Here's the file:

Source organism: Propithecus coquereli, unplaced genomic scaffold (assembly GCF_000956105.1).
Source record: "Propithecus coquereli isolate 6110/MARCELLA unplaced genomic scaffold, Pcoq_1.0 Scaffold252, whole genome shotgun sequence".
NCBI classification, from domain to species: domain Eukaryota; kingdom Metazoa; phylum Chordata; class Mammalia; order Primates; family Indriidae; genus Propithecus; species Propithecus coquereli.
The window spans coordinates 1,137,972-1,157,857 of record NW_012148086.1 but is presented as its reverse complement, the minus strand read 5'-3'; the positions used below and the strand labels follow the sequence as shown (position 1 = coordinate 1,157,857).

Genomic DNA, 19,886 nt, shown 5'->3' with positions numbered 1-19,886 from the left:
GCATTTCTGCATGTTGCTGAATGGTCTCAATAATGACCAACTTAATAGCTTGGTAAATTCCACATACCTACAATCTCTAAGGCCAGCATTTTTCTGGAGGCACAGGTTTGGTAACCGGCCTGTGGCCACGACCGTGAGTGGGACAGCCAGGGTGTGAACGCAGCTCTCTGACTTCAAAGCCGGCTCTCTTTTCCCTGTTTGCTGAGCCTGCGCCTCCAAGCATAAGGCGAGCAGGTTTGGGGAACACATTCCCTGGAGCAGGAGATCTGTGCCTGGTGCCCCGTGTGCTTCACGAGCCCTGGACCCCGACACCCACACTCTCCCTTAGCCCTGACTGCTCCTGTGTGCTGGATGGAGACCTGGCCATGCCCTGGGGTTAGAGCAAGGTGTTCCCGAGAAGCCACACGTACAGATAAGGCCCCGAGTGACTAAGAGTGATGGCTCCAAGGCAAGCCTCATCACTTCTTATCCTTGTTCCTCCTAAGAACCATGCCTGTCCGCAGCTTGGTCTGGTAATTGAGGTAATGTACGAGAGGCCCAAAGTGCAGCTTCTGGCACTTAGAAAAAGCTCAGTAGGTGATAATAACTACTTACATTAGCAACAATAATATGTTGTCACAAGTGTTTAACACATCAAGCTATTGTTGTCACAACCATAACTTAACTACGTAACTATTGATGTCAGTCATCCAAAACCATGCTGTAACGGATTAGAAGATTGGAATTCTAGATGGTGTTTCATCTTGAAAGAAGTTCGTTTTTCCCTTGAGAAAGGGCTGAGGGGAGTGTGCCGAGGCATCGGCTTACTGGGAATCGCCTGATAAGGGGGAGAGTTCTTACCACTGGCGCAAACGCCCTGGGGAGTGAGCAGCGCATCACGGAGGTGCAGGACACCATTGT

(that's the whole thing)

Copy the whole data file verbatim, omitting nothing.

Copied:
Source organism: Propithecus coquereli, unplaced genomic scaffold (assembly GCF_000956105.1).
Source record: "Propithecus coquereli isolate 6110/MARCELLA unplaced genomic scaffold, Pcoq_1.0 Scaffold252, whole genome shotgun sequence".
NCBI classification, from domain to species: domain Eukaryota; kingdom Metazoa; phylum Chordata; class Mammalia; order Primates; family Indriidae; genus Propithecus; species Propithecus coquereli.
The window spans coordinates 1,137,972-1,157,857 of record NW_012148086.1 but is presented as its reverse complement, the minus strand read 5'-3'; the positions used below and the strand labels follow the sequence as shown (position 1 = coordinate 1,157,857).

Genomic DNA, 19,886 nt, shown 5'->3' with positions numbered 1-19,886 from the left:
GCATTTCTGCATGTTGCTGAATGGTCTCAATAATGACCAACTTAATAGCTTGGTAAATTCCACATACCTACAATCTCTAAGGCCAGCATTTTTCTGGAGGCACAGGTTTGGTAACCGGCCTGTGGCCACGACCGTGAGTGGGACAGCCAGGGTGTGAACGCAGCTCTCTGACTTCAAAGCCGGCTCTCTTTTCCCTGTTTGCTGAGCCTGCGCCTCCAAGCATAAGGCGAGCAGGTTTGGGGAACACATTCCCTGGAGCAGGAGATCTGTGCCTGGTGCCCCGTGTGCTTCACGAGCCCTGGACCCCGACACCCACACTCTCCCTTAGCCCTGACTGCTCCTGTGTGCTGGATGGAGACCTGGCCATGCCCTGGGGTTAGAGCAAGGTGTTCCCGAGAAGCCACACGTACAGATAAGGCCCCGAGTGACTAAGAGTGATGGCTCCAAGGCAAGCCTCATCACTTCTTATCCTTGTTCCTCCTAAGAACCATGCCTGTCCGCAGCTTGGTCTGGTAATTGAGGTAATGTACGAGAGGCCCAAAGTGCAGCTTCTGGCACTTAGAAAAAGCTCAGTAGGTGATAATAACTACTTACATTAGCAACAATAATATGTTGTCACAAGTGTTTAACACATCAAGCTATTGTTGTCACAACCATAACTTAACTACGTAACTATTGATGTCAGTCATCCAAAACCATGCTGTAACGGATTAGAAGATTGGAATTCTAGATGGTGTTTCATCTTGAAAGAAGTTCGTTTTTCCCTTGAGAAAGGGCTGAGGGGAGTGTGCCGAGGCATCGGCTTACTGGGAATCGCCTGATAAGGGGGAGAGTTCTTACCACTGGCGCAAACGCCCTGGGGAGTGAGCAGCGCATCACGGAGGTGCAGGACACCATTGT